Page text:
The Dewar Challenge Trophy given to the winner of the National Challenge Cup.
TheCup.us introduces “The First Cup” series, which revisits the first running of the Lamar Hunt US Open Cup (then known as the National Challenge Cup) that took place from the fall of 1913 to the spring of 1914. Click here for the full series.
October 11, 1913
The sport of soccer, then largely known as ‘football’, even in the United States, was still in its infant stages in 1913. The sport had been played on the continent for a few decades, but mostly on a regional level. There were regional tournaments, like the American Cup, which dated back to 1885, but there was no competition to determine a true national champion.
Earlier that year, the United States Football Association was launched, and one of their goals was to create a national team for the sport representing the U.S. What better way to develop a talent pool of players than to recruit from teams, both professional and amateur, from all over the country who will compete in a single-elimination tournament.
On September 12, USFA Secretary Thomas W. Cahill sent invitations to 287 clubs across the country, but in the end, only 40 of those teams accepted. The tournament would be represented by clubs from New York, New Jersey, Pennsylvania, Connecticut, Massachusetts, Michigan and Illinois.
And with that, the National Challenge Cup was born.
Every competition needs a trophy and the trophy came from Sir Thomas Dewar, a British whiskey distiller. He donated the Dewar Challenge Trophy to the American Amateur Football Association to be used for their “AAFA Cup Tie Competition” which took place in the spring of 1913. The 1913 edition of AAFA’s cup competition was the second running of the tournament, but it would be the last, as the three-foot tall trophy, which weighs in at 100 pounds, was then adopted for the National Challenge Cup and remains the trophy for the competition to this day.
(Note: The original trophy rarely travels from its current home at the US Soccer Federation’s headquarters in Chicago, and much like the NHL’s Stanley Cup, the winner each year has an engraved plate attached to the base of the trophy.)
Dr. G. Randolph Manning was president of the United States Football Association when the National Challenge Cup was created in 1913.
On October 11, 1913, the USFA unveiled the 40 teams that would take part in the inaugural National Challenge Cup at a meeting held at the Grand Central Hotel in New York City, presided over by Dr. G. Randolph Manning, president of the USFA.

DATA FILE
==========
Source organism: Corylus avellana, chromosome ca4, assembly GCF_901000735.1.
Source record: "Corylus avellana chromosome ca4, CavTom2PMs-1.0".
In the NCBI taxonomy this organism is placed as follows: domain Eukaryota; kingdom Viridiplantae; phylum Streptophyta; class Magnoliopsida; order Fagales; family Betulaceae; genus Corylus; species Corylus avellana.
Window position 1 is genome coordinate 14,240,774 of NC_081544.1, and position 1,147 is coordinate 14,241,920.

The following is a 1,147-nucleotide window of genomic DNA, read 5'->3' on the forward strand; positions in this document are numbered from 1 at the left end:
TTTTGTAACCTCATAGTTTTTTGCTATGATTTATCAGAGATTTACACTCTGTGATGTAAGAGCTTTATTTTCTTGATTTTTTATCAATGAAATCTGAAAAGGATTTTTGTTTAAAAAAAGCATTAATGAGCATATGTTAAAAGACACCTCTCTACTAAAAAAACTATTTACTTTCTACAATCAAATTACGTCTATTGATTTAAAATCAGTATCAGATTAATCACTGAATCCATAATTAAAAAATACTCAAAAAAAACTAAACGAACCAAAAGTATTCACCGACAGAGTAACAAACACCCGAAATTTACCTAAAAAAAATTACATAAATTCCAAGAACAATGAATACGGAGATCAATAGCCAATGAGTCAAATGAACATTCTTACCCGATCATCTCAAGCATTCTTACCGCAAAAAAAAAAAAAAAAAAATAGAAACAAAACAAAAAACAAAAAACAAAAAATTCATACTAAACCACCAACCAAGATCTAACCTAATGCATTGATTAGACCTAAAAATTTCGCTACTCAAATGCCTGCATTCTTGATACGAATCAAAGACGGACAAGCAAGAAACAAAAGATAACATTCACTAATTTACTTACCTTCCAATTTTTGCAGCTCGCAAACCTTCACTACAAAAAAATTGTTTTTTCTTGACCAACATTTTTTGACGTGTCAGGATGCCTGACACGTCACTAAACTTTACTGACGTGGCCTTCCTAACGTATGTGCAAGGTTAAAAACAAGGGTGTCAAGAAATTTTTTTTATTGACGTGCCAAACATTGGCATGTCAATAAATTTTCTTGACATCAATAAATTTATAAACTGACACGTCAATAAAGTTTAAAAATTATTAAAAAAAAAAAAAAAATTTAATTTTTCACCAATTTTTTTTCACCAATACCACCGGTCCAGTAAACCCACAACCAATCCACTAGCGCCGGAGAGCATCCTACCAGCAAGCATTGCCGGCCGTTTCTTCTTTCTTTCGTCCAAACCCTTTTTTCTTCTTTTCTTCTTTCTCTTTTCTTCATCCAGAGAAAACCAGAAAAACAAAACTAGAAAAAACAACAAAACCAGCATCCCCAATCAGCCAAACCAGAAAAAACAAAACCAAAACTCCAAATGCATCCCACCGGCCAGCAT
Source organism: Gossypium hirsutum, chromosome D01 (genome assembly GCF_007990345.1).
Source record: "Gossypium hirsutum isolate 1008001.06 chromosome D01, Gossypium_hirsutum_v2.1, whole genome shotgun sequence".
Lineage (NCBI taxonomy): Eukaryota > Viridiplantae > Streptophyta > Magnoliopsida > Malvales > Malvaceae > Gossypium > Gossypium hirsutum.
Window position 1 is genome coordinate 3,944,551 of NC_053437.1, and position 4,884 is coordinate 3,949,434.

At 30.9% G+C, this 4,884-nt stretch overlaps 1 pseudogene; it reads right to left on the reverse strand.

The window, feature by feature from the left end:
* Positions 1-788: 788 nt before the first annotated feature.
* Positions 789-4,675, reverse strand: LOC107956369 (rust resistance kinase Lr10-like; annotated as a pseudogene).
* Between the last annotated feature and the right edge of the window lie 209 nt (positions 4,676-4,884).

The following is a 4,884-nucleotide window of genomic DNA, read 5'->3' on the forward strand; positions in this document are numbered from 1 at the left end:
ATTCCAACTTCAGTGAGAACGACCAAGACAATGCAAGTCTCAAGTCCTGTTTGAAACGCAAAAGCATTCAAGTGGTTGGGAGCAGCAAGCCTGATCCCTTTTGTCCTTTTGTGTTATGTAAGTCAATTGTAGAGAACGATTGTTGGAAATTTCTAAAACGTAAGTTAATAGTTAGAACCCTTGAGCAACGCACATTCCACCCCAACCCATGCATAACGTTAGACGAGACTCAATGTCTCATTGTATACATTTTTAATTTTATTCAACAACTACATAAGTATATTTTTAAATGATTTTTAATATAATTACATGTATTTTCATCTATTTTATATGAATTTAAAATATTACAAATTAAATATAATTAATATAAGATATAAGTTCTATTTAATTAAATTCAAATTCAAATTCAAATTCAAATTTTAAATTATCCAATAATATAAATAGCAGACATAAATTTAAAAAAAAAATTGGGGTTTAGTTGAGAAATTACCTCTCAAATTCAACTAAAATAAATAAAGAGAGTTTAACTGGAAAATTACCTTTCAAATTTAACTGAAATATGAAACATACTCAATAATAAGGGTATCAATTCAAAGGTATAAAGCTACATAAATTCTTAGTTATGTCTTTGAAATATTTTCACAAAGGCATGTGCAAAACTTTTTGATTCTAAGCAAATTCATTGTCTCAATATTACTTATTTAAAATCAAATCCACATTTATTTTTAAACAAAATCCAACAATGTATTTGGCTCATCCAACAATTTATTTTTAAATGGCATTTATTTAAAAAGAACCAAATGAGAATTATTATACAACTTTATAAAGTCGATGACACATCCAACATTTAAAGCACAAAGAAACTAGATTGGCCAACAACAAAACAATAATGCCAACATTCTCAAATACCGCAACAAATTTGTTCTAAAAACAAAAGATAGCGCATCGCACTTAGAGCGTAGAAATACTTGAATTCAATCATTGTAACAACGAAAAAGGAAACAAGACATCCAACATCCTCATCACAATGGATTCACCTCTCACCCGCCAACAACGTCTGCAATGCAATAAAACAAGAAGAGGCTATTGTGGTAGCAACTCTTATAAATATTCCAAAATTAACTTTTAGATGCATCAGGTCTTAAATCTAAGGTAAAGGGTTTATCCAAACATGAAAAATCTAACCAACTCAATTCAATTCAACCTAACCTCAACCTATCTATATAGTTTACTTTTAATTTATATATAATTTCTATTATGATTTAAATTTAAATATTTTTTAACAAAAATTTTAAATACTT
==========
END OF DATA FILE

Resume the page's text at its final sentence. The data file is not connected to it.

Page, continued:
Here is the list of teams that entered the 1913/14 National Challenge Cup:
Interborough Rapid Transit Strollers
Columbia Oval FC
New York Celtics
Hudson United FC
St. George Field Club
Cameron FC, all of Manhattan
Clan McKenzie FC
Brooklyn Celtics, all of Brooklyn
Hollywood Inn FC
Yonkers FC of Yonkers*
Niagara Falls Rangers FC
Buffalo Corinthians FC of Buffalo
McNaughton Rangers FC of Rochester
* Current holders of the Dewar Challenge Trophy, having won the AAFA Cup Tie Competition earlier in the year
Watessing FC of East Orange
Jersey Blues of Jersey City
Babcock & Wilcox of Bayonne
West Hudson Juniors
Alley Boys FC of Harrison
West Philadelphia FC
Kensington Association FC of Philadelphia
Bethlehem FC of Bethlehem
Wissinoming Association FC
Tacony FC of Tacony
Braddock FC of Braddock
New Bedford FC of New Bedford, Mass.
Farr Alpaca FC of Holyoke, Mass.
Presbyterian FC of Bridgeport, Conn.
Packard FC of Detroit
Campbell Rovers FC
Hyde Park Blues, all of Chicago.
October 12, 1913
USFA secretary Thomas W. Cahill announced the draw for the inaugural National Challenge Cup on October 12, 1913.
The pairings for the first-round of the inaugural National Challenge Cup were announced by the USFA the following day in Newark, New Jersey with representatives from all over the country in attendance.
The teams were separated by geography and all of the first round matches were scheduled to be played on the first Saturday or Sunday of November.
USFA secretary Thomas W. Cahill announced the parings as follows:
New York City District
Brooklyn AFC at Interborough Rapid Transit Strollers
Cameron FC at German FC
Byes: Yonkers FC, Brooklyn Celtics, Clan McKenzie FC, Columbia Oval FC, New York Celtics, Hudson United, St. George FC, Rangers FC, Hollywood Inn FC, and Fulton AC
New England District
Farr Alpaca FC (Holyoke, Mass.) at New Bedford FC (New Bedford, Mass.)
Bye: Presbyterian FC (Bridgeport, Conn.)
New Jersey District
Babcock & Wilcox (Bayonne) at Cowboy Club (Jersey City)
Jersey Blues (Jersey City) at Alley Boys FC (Harrison)
Byes: Watessing FC (East Orange), West Hudson Juniors (Harrison)
Byes: Pullman FC, Clam McDuffs, Hyde Park Blues and Campbell Rovers FC
Kensington AFC at Tacony FC
Disston FC at Bethlehem FC
Byes: West Philadelphia FC, Braddock FC, Wissinoming AFC
Byes: Roses FC, Packard FC
Western New York District
Niagara Falls Rangers at Buffalo Corinthians FC
Bye: McNaughton Rangers (Rochester)